Is Microsoft punishing Office users?

Microsoft

(MoneyWatch) Last week, I explained the difference between Microsoft's confusing array of new Office offerings-- Office 2013, Office 365, Office Web Apps and so on. The bottom line was that Office 365 is SAAS - software as a service, for which you pay an annual subscription. Office 2013 is a traditional boxed copy of the office suite. But there's another big difference, and it's one that will absolutely have an impact on which Office you buy, or even choose to leave Office entirely for open-source pastures.

Unlike previous editions of Office, Office 2013 gives you a single license that is tied to a single PC for the life of the software.

Let's be clear about what this means. In the past, you were free to move your Office license from one computer to another (though technically, you could only do that once every three months). If you buy Office 2013, it is not transferrable to another computer. Ever. That means if you buy Office 2013 today and your computer fails catastrophically tomorrow, you can't reinstall it on a new PC. The investment is lost. Microsoft confirms this policy with this statement: "The Office 2013 software is licensed to one computer for the life of that computer and is non-transferable."

It's obvious why Microsoft has changed the licensing deal; the company emphatically wants you to move to Office 365, which has a tempting 5-PC license plus 20GB of SkyDrive space in addition to whatever you already have. Legacy SkyDrive users who already had 20GB get a respectable 40GB of online storage to use with Office (or anything else, for that matter). And Computerworld reports that Microsoft might be gearing up to release quarterly updates to Office 365, sweetening the deal for folks who subscribe.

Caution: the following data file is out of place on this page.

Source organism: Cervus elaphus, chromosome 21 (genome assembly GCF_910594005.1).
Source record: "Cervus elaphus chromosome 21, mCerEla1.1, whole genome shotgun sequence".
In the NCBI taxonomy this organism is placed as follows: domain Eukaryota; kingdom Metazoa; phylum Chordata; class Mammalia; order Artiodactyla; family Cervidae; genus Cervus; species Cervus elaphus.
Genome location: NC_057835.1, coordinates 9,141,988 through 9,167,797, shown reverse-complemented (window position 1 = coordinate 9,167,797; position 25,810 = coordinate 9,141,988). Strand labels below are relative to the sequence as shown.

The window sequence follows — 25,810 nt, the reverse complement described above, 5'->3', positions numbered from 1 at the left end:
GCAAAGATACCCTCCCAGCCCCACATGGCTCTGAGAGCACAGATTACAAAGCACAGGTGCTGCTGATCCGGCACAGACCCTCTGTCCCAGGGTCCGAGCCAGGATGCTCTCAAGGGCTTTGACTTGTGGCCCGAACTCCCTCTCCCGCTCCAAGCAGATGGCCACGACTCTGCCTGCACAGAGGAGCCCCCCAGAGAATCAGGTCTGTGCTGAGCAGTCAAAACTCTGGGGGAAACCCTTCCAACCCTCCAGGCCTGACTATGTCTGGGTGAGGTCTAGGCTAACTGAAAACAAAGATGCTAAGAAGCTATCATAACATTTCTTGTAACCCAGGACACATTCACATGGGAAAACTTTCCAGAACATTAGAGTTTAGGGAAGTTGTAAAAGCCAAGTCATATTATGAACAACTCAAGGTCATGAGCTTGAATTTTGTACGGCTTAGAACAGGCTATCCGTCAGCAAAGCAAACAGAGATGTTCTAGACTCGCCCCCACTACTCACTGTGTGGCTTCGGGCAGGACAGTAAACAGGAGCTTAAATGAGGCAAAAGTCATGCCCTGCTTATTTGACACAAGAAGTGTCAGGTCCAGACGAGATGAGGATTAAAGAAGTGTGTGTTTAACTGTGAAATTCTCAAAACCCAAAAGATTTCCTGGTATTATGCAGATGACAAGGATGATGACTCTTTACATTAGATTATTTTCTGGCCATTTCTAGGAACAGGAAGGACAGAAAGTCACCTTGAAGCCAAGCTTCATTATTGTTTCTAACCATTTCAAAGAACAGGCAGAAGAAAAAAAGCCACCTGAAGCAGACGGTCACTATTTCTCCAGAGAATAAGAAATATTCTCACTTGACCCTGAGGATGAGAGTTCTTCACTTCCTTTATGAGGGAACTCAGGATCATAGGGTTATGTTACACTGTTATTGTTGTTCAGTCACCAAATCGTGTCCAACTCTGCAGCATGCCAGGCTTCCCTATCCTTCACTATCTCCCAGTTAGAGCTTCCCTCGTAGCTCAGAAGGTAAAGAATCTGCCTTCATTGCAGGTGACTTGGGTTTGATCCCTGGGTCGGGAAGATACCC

Office 365 certainly makes more sense than a boxed copy of Office 2013, but many users will no doubt bristle at the way Microsoft is herding folks to the new subscription model. An ongoing subscription fee also will leave a bad taste in many users' mouths as well.

What do you think: Are you likely to switch to Office 365, stick with what you have or try your hand at LibreOffice? Sound off in the comments.

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